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I have a function that takes a numeric argument and returns a list of numbers. I want to plot each element of the list in a different color.

If I use this command,

```
Plot[f[x],{x,-1,1}]
```

all the elements are plotted in the same color. The function takes only a numeric argument (its definition is `f[x_?NumericQ]:=...`

) so I can't use `Evaluate`

like in this question.

So far I've been using this command:

```
Plot[{f[x][[1]],f[x][[2]],f[x][[3]],f[x][[4]]},{x,-1,1}]
```

Which works fine (since the function evaluates very fast, I don't mind there are redundant evaluations here, see this question). However this is not very elegant, and considering I have 16 elements to plot, it gets downright ugly.

**Is there a more elegant way to plot each element in a different color?**

The two highest voted answers below are

– Mr.Wizard – 2015-05-25T13:59:51.200effectively duplicatesof answers to (8637). For this reason I argue that this question is a duplicate of that one. Please vote to close if you agree or comment here if you do not.1How about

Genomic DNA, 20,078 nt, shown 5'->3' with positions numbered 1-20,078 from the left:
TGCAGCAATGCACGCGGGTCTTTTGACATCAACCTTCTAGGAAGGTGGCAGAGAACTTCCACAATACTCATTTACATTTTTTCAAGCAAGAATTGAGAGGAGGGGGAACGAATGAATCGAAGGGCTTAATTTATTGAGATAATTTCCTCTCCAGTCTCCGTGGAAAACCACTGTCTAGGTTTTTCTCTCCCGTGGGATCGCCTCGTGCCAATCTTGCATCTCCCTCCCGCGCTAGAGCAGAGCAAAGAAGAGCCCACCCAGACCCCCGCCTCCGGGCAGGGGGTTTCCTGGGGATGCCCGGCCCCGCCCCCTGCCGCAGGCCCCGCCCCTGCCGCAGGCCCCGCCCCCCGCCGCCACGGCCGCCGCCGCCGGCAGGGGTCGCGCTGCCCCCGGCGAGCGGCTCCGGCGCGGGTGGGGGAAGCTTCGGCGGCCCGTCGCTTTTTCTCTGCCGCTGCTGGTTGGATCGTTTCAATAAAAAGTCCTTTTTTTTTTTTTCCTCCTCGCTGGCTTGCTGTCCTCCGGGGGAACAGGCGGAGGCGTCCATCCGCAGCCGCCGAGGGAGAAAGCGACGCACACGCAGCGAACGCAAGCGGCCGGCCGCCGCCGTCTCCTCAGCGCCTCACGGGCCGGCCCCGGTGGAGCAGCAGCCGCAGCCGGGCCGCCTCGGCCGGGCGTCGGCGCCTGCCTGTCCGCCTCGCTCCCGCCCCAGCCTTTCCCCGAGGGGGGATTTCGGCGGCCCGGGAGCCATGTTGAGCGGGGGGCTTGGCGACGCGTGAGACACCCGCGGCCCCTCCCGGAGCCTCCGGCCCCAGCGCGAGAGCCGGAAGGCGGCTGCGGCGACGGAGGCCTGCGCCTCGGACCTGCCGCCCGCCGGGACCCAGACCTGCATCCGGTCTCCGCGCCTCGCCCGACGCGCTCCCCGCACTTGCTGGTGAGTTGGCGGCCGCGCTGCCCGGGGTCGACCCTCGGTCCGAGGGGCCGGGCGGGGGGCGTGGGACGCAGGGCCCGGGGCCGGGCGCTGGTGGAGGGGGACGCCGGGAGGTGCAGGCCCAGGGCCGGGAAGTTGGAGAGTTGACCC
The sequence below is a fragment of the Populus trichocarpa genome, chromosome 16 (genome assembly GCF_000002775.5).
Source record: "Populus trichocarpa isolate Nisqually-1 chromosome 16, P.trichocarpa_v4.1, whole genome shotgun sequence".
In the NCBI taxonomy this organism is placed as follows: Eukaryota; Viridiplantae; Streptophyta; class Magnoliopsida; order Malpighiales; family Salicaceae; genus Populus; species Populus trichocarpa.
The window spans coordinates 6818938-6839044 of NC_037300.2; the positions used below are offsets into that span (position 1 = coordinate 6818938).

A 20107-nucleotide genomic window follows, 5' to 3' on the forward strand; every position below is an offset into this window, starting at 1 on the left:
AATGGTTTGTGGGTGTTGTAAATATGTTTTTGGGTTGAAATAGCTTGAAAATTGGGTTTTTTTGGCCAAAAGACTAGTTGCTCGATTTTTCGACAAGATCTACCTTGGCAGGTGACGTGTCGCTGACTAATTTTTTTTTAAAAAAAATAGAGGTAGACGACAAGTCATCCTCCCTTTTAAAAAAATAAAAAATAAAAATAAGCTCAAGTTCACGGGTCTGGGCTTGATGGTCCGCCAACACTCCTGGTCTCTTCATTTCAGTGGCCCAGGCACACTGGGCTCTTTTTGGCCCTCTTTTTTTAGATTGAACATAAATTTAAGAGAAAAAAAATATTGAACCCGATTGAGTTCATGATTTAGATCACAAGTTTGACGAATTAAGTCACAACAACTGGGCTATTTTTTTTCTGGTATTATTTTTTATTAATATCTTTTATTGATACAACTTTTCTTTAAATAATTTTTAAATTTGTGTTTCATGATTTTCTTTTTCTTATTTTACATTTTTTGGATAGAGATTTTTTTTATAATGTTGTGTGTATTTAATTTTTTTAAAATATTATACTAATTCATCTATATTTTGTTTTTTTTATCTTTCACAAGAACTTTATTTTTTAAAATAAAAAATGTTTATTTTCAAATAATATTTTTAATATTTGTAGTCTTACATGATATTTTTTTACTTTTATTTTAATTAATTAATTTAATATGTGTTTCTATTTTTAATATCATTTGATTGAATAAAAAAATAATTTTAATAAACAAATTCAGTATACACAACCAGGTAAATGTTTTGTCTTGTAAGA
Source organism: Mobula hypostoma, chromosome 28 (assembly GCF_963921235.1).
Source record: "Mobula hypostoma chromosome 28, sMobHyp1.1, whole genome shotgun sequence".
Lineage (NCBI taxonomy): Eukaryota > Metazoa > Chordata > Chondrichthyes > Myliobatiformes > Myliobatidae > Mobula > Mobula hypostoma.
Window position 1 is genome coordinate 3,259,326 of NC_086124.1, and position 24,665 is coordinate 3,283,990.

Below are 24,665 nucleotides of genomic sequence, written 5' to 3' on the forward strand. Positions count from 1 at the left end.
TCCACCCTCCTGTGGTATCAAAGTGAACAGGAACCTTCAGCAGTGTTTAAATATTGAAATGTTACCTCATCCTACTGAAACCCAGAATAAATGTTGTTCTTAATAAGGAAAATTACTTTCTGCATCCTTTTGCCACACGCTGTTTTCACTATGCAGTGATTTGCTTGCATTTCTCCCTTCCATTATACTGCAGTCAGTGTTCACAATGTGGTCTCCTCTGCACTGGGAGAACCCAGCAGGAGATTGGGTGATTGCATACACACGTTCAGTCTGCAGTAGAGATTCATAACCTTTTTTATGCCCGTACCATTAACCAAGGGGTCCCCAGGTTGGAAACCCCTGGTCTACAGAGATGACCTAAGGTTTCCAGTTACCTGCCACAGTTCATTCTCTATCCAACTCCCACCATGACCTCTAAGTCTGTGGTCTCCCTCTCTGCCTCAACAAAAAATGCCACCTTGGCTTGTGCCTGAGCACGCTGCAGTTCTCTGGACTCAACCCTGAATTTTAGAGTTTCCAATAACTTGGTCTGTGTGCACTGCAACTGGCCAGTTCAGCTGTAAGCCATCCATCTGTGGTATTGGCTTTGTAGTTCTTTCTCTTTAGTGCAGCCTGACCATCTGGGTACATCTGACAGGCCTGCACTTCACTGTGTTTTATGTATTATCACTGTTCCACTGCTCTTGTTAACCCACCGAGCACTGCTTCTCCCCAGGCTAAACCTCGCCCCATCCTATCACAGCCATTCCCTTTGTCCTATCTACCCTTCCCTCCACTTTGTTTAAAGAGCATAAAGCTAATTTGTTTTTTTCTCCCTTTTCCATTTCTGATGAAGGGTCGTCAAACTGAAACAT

`Plot[Evaluate[f[x]], ...]`

? – wxffles – 2012-11-14T19:08:16.7101@wxffles if you have

`f[x_?NumericQ]:=...`

(as indicated in the question) then that doesn't work. – acl – 2012-11-14T19:19:30.9631Identical question asked prior to mathematica.SE existence. – Sasha – 2012-11-14T19:29:46.553

@Sasha - in the question you linked to the problem is to avoid redundant evaluations of the function, since it is expensive to evaluate (just like in this question, which is already mentioned above). In my question I don't mind redundant evaluations, my problem is coding style. These are two different issues.

– Joe – 2012-11-15T08:27:12.367